Saudi Arabia forecast to see continued tourism growth
Saudi Arabia will see continued growth in the hotel sector across the kingdom, fueled by increasing demand from tourists, according to a new report. The latest data released by Expedia Group disclosed that travellers from the USA, UAE and UK topped the list for travel demand into Saudi Arabia in 2018. With travel bookings in the kingdom considered the largest in the Middle East and North Africa (Mena), the power of the international traveller growth to Saudi Arabia is expected to remain strong. The USA saw more than 110 per cent year-on-year growth in demand compared to the same period in 2017 with almost 45 per cent share of total room nights; UAE saw a whopping year-on-year growth of above 140 per cent than last year with almost 20 per cent share of total room nights whilst the UK had more than 10 per cent share of room nights with a year-on-year growth of above 40 per cent.
The data also revealed strong growth in package demand from travellers in India, seeing above 200 per cent year-on-year increase, as well as Spain with an increase of 200 per cent year-on-year. According to the Savills report, recent tourism growth in Saudi Arabia has been driven by three key demand pools – leisure, pilgrim and corporate visitors.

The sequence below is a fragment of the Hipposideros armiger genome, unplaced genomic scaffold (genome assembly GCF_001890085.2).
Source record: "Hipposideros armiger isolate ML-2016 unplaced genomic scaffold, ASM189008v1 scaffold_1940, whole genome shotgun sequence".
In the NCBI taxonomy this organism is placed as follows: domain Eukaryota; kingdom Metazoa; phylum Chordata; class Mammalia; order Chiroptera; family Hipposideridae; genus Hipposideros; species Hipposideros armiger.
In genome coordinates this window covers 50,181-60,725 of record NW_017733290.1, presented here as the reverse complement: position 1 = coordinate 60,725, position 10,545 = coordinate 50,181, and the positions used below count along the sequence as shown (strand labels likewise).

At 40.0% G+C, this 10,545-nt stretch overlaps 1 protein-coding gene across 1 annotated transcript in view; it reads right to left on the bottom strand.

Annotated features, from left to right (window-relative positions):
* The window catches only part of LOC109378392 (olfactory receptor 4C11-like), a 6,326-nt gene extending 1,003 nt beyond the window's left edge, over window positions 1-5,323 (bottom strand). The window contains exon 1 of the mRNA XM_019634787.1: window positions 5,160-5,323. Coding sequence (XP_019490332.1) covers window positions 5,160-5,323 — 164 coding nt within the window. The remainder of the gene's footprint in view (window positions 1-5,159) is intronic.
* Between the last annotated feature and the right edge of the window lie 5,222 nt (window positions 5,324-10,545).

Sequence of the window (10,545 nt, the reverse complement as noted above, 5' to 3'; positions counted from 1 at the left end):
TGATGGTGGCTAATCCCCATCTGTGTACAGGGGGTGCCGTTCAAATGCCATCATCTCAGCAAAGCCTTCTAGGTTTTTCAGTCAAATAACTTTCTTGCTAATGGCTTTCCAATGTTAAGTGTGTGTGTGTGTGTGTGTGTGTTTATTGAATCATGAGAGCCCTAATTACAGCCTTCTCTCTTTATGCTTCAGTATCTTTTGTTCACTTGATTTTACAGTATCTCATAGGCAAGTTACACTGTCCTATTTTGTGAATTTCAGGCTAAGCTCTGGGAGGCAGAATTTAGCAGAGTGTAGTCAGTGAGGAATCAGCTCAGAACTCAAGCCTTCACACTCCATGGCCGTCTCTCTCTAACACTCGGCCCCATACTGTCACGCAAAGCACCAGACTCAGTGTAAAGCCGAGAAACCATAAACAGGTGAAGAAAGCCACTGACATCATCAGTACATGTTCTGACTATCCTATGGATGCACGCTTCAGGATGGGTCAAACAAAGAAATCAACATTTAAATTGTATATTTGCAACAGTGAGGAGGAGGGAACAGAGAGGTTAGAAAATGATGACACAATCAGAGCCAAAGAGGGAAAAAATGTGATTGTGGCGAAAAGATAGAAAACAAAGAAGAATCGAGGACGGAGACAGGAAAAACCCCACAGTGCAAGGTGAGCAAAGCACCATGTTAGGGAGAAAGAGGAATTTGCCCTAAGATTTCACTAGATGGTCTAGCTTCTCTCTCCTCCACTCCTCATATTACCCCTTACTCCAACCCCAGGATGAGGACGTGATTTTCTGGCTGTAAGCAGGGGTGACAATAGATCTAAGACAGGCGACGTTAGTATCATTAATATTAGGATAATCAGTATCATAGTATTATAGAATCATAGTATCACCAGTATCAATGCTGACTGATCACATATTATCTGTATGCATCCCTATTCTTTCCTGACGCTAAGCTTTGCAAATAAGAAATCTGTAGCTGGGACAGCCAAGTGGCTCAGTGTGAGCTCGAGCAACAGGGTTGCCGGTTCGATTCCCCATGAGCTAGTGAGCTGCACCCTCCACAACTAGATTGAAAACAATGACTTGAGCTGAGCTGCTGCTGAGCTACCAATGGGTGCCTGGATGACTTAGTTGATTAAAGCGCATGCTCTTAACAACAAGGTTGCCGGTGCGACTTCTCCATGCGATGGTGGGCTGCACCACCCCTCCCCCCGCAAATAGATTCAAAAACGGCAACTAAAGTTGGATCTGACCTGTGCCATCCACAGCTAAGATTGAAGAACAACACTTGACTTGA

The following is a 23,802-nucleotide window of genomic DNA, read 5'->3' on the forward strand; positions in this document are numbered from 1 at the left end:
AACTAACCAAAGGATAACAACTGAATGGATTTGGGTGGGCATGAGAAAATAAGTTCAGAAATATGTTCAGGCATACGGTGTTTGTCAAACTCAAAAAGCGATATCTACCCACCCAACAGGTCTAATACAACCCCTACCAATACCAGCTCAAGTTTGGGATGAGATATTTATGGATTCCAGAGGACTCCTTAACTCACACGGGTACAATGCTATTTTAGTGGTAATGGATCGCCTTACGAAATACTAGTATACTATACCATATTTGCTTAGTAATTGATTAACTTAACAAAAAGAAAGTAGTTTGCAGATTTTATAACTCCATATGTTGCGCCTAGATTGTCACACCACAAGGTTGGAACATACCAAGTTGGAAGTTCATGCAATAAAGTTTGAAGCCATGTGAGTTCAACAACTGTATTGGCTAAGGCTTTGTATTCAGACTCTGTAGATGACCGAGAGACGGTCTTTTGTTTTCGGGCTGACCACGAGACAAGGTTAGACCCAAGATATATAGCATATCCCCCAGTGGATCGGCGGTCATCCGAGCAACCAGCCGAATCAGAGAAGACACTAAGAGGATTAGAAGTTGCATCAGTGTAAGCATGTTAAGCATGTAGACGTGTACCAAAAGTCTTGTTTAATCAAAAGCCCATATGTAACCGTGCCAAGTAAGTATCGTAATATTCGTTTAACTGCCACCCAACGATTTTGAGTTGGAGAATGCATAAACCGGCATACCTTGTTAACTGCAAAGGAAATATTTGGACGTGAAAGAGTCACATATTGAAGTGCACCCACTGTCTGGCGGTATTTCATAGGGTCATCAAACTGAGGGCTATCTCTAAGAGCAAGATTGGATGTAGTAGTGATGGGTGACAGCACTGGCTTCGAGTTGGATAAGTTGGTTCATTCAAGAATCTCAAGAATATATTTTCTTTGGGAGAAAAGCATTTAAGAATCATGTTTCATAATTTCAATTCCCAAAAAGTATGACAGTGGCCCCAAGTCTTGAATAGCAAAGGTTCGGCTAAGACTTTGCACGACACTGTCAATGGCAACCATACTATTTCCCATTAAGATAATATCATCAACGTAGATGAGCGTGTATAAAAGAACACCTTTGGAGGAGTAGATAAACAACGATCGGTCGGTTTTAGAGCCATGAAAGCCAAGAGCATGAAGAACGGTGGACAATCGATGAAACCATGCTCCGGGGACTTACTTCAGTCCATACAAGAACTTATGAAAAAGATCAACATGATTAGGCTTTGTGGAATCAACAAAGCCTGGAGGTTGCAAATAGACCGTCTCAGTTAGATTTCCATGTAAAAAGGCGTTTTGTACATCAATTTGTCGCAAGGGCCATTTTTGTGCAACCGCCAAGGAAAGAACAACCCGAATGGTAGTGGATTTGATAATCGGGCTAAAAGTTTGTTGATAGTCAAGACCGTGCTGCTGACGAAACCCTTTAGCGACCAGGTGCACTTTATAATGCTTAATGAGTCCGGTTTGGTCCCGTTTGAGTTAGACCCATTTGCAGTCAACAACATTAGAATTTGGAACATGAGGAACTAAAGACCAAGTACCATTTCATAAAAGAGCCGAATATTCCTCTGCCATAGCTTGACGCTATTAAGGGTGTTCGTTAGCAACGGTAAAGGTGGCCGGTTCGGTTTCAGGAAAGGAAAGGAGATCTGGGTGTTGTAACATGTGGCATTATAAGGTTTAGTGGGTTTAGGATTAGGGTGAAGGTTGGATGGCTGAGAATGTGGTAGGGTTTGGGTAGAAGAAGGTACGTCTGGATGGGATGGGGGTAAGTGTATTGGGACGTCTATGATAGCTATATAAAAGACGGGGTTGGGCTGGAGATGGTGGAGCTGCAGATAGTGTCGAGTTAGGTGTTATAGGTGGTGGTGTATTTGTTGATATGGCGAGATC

Religious tourism is a growing travel sector in the kingdom, with the demand to the platform’s lodging options for Makkah and Madinah increasing by almost 30 per cent and 40 per cent respectively in 2018 versus 2017. According to data from Arabian Travel Market’s research partner Colliers, international arrivals to Saudi Arabia are expected to increase 5.6 per cent per year from 17.7 million in 2018 to 23.3 million in 2023.
Religious tourism is expected to remain the bedrock of the sector over the next decade, with a goal of attracting 30 million pilgrims to the kingdom by 2030 – an increase of 11 million from the 19 million Hajj and Umrah pilgrims that visited the country in 2017. Factors contributing to this significant increase could be initiatives made by the Saudi Arabian government to boost tourism in the country as part of their ambitious Vision 2030, such as issuing tourist e-visas in ‘three-minutes’, rolling out special one-off event visas , expansions of the Grand Mosque in Makkah to accommodate a greater number of religious tourists in the coming years , and the ‘Kafalah’ programme initiative to finance commercial establishments for tourism projects in Saudi Arabia. The Saudi Arabian government is also developing new attractions and mega-developments such as the 30,000-sq-km Red Sea project, Neom and the Al Ula project to woo visitors from across the globe.